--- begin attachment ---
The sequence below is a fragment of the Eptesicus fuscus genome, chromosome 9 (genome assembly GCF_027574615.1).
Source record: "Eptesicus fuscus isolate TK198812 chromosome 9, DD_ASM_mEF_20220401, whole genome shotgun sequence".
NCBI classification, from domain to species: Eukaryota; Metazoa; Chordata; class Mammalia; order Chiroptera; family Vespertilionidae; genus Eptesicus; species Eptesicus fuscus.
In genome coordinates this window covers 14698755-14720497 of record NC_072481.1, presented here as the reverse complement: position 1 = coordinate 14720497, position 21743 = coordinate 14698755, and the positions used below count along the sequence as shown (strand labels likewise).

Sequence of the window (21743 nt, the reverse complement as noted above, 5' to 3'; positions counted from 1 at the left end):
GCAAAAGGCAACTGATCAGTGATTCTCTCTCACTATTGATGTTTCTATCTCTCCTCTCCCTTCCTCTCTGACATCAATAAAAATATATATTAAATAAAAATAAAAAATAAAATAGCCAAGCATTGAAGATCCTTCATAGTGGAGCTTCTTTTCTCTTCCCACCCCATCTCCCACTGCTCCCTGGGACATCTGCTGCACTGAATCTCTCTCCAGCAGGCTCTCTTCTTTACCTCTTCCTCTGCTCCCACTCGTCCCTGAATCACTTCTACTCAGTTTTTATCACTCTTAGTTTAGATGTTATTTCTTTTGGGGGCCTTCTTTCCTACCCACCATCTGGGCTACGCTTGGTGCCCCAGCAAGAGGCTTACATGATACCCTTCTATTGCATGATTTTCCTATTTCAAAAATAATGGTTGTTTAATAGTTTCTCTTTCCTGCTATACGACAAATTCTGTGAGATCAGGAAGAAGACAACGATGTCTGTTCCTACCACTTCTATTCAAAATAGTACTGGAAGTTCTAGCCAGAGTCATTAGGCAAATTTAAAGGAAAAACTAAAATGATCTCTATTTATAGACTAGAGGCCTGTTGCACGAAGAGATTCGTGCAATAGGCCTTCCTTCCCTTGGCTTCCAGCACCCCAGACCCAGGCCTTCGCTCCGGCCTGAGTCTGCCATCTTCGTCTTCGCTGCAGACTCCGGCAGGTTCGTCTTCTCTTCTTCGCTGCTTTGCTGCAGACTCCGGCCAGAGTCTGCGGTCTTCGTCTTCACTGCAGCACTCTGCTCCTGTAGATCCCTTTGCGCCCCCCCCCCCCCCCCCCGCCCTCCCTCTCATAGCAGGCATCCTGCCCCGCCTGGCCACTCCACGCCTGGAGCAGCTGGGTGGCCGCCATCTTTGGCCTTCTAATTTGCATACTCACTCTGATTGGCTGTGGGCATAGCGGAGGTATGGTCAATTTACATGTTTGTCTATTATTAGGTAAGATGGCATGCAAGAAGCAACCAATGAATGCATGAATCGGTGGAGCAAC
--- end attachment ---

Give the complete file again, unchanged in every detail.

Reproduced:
The sequence below is a fragment of the Eptesicus fuscus genome, chromosome 9 (genome assembly GCF_027574615.1).
Source record: "Eptesicus fuscus isolate TK198812 chromosome 9, DD_ASM_mEF_20220401, whole genome shotgun sequence".
NCBI classification, from domain to species: Eukaryota; Metazoa; Chordata; class Mammalia; order Chiroptera; family Vespertilionidae; genus Eptesicus; species Eptesicus fuscus.
In genome coordinates this window covers 14698755-14720497 of record NC_072481.1, presented here as the reverse complement: position 1 = coordinate 14720497, position 21743 = coordinate 14698755, and the positions used below count along the sequence as shown (strand labels likewise).

Sequence of the window (21743 nt, the reverse complement as noted above, 5' to 3'; positions counted from 1 at the left end):
GCAAAAGGCAACTGATCAGTGATTCTCTCTCACTATTGATGTTTCTATCTCTCCTCTCCCTTCCTCTCTGACATCAATAAAAATATATATTAAATAAAAATAAAAAATAAAATAGCCAAGCATTGAAGATCCTTCATAGTGGAGCTTCTTTTCTCTTCCCACCCCATCTCCCACTGCTCCCTGGGACATCTGCTGCACTGAATCTCTCTCCAGCAGGCTCTCTTCTTTACCTCTTCCTCTGCTCCCACTCGTCCCTGAATCACTTCTACTCAGTTTTTATCACTCTTAGTTTAGATGTTATTTCTTTTGGGGGCCTTCTTTCCTACCCACCATCTGGGCTACGCTTGGTGCCCCAGCAAGAGGCTTACATGATACCCTTCTATTGCATGATTTTCCTATTTCAAAAATAATGGTTGTTTAATAGTTTCTCTTTCCTGCTATACGACAAATTCTGTGAGATCAGGAAGAAGACAACGATGTCTGTTCCTACCACTTCTATTCAAAATAGTACTGGAAGTTCTAGCCAGAGTCATTAGGCAAATTTAAAGGAAAAACTAAAATGATCTCTATTTATAGACTAGAGGCCTGTTGCACGAAGAGATTCGTGCAATAGGCCTTCCTTCCCTTGGCTTCCAGCACCCCAGACCCAGGCCTTCGCTCCGGCCTGAGTCTGCCATCTTCGTCTTCGCTGCAGACTCCGGCAGGTTCGTCTTCTCTTCTTCGCTGCTTTGCTGCAGACTCCGGCCAGAGTCTGCGGTCTTCGTCTTCACTGCAGCACTCTGCTCCTGTAGATCCCTTTGCGCCCCCCCCCCCCCCCCCCGCCCTCCCTCTCATAGCAGGCATCCTGCCCCGCCTGGCCACTCCACGCCTGGAGCAGCTGGGTGGCCGCCATCTTTGGCCTTCTAATTTGCATACTCACTCTGATTGGCTGTGGGCATAGCGGAGGTATGGTCAATTTACATGTTTGTCTATTATTAGGTAAGATGGCATGCAAGAAGCAACCAATGAATGCATGAATCGGTGGAGCAAC